A popular trend that seems to be more commonplace in film today is how filmmakers are adapting their filming techniques to reflect what is happening onscreen through long shots. This can be used to highlight the never-ending magic of nature such as Nomadland or highly stressful scenarios such as Birdman. Boiling Point not only takes its inspiration from the latter but the entire film was shot in one take making it a truly immersive experience for the viewer. Following head chef, Andy (Stephen) during a busy Friday night at his newly opened restaurant, Boiling Point follows the inner workings of the restaurant from the back of the kitchen to front of house and everything in between in a film that will have you on the edge of your seat.
Directed by Philip Barantini who cowrote the script with James Cummings, Boiling Point feels a lot longer than its 90 minute runtime. This is because we are thrust into Andy’s life as he rushes to work. Before we even see any visual, we hear him on the phone to his family to highlight the ongoing nature of the film. In a sense, although Boiling Point highlights the 90 minutes through his shift, the filming technique cleverly interweaves audio at the very start and end of the film to emphasie that we are only getting a glimpse into a snippet of their lives. The direction is sharp and detailed, allowing the camera to naturally weave its way through the restaurant and this fearless approach means that we see everything going on, even if it seems unimportant.
In the lead is Stephen Graham as head chef Andy and as expected, the performance is absolutely exceptional. Adopting his native Scouse accent, Andy is a character crippled by stress and anxiety which is displayed from the very beginning. His inability to juggle his personal and private life leads to situations beyond his control and much like the film’s name, finds himself at a boiling point. Graham has established himself as one of Britain’s finest actors and it is because of his realistic and gritty approach that makes his performances to intense and interesting. Andy is a fully realised character and we can feel the emotional and physical strain he is under in such a short period of time.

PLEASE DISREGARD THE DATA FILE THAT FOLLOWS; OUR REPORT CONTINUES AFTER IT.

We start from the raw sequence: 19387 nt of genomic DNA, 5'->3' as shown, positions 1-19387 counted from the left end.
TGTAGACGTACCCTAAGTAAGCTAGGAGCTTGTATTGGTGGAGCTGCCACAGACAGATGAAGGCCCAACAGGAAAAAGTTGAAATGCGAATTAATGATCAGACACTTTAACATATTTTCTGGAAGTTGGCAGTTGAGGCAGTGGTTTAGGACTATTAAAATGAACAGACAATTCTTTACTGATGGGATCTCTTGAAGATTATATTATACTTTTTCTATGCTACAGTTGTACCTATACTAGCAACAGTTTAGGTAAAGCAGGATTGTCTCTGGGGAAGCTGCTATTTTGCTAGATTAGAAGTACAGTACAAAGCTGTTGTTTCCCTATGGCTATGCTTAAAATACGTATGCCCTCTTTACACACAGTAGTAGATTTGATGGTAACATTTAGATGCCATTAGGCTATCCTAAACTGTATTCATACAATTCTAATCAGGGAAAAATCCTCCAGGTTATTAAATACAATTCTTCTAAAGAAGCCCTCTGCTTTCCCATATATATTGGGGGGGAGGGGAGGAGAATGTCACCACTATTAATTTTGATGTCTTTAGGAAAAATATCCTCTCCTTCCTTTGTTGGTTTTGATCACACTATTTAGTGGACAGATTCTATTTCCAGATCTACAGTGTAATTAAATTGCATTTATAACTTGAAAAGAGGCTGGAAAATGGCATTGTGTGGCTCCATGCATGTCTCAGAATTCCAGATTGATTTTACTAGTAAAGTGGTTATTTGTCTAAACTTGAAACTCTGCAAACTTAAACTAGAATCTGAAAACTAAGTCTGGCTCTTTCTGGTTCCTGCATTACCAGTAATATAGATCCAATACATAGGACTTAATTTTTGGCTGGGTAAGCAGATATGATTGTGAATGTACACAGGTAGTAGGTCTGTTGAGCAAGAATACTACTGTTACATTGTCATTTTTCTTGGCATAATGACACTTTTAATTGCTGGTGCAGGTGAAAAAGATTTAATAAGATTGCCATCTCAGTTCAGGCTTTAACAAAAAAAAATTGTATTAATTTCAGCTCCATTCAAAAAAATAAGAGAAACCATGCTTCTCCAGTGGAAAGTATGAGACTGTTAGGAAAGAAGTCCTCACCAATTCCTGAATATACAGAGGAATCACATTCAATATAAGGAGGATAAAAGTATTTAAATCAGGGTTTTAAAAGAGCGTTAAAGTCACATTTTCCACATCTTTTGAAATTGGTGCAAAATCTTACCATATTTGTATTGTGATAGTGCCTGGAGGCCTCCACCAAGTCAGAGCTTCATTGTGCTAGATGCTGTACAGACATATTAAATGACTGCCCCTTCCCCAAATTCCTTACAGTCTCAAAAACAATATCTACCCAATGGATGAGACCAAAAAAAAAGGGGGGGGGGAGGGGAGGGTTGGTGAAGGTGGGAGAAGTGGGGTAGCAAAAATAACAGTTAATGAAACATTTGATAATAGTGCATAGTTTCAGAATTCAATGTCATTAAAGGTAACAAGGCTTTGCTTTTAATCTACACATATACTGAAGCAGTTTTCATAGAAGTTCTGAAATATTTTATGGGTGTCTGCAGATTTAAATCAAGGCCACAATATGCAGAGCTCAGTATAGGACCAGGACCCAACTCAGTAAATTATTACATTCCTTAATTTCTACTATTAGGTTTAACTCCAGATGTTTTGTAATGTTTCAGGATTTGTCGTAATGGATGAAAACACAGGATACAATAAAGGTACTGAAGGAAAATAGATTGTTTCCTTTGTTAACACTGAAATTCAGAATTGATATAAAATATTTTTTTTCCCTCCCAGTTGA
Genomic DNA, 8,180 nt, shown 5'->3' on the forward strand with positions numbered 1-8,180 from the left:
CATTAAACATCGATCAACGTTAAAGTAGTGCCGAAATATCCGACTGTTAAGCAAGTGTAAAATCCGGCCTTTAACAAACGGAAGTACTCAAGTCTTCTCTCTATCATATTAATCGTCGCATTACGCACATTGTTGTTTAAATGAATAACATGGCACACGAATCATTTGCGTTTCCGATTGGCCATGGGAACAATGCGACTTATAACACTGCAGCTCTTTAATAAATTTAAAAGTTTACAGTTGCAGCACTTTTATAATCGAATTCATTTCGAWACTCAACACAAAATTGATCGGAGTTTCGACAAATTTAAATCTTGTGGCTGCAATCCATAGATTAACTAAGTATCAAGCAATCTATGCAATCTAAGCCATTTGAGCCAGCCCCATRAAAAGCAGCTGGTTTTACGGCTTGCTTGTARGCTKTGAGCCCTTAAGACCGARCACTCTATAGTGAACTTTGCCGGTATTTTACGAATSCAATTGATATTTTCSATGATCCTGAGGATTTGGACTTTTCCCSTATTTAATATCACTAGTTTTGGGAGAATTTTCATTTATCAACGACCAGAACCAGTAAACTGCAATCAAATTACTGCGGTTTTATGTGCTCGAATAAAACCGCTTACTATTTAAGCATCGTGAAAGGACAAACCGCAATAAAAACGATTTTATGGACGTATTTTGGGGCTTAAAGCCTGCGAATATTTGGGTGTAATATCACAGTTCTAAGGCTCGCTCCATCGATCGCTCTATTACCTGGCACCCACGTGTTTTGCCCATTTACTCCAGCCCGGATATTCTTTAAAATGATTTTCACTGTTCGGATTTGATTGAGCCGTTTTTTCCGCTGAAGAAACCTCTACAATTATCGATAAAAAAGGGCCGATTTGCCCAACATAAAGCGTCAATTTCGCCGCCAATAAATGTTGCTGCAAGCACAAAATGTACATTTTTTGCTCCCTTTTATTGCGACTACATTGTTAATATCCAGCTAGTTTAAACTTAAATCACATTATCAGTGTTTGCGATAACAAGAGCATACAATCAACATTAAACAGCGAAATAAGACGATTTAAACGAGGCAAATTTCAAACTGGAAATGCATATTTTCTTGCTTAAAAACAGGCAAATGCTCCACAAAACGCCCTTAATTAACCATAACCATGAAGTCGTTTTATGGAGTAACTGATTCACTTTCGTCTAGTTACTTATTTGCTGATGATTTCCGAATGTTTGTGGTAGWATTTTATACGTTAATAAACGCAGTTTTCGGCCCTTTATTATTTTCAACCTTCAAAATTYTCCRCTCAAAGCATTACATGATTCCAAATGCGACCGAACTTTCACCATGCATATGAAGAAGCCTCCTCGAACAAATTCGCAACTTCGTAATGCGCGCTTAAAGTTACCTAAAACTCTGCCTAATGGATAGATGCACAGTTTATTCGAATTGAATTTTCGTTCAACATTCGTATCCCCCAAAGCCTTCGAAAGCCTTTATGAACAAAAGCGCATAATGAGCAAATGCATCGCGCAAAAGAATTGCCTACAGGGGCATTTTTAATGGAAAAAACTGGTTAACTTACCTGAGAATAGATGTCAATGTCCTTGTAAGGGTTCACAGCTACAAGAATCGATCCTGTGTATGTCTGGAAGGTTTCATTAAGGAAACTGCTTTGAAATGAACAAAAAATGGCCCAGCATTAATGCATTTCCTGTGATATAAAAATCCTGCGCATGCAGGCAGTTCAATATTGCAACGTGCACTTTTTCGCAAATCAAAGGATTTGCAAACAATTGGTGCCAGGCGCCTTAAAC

Playing fellow chef, Carly, is Vinette Robinson who does a fantastic job opposite Graham. Carly is an employee who thrives at her job and excels and yet is not rewarded for her hard work. Patient and wanting to get the job done, Carly is careful when it comes to picking her fights and stands for no nonsense in the kitchen, even when Andy is distracted. One of the film’s most hard-hitting scenes comes when Carly snaps at the hands of the manager when a complaint comes in that the lamb hasn’t been cooked. What follows is a monologue that is raw while still maintaining a level of control and composure. We can feel Carly’s desire to raise her voice and be more physical with her actions and Robinson’s excellent performance here really allows us to feel that tension in her delivery.
Playing celebrity chef and one of Andy’s friends is Jason Flemyng as Alastair Skye who is visiting the restaurant for the first time. Andy’s credibility as a chef is immediately brought into question when Alastair claims several items on the menu where his ideas rather than Andy’s. This friction between the two characters has its fair share of tension as there seems to be two layers in their friendship. One layer sees them genuinely support each other and want the other to succeed whereas there is another side to their relationship as they are competing against each other to be the better chef. The idea that they seem to be working with and against each other at the same time makes for a complicated relationship that is fantastic to watch onscreen as Graham and Flemyng’s interactions are gripping.
Overall, Boiling Point brings us a fantastic performance from Stephen Graham and manages to keep the audience gripped thanks to its technical intensity. Immersing the audience into its world before we even see an image.
Boiling Point is showing at this year’s London Film Festival!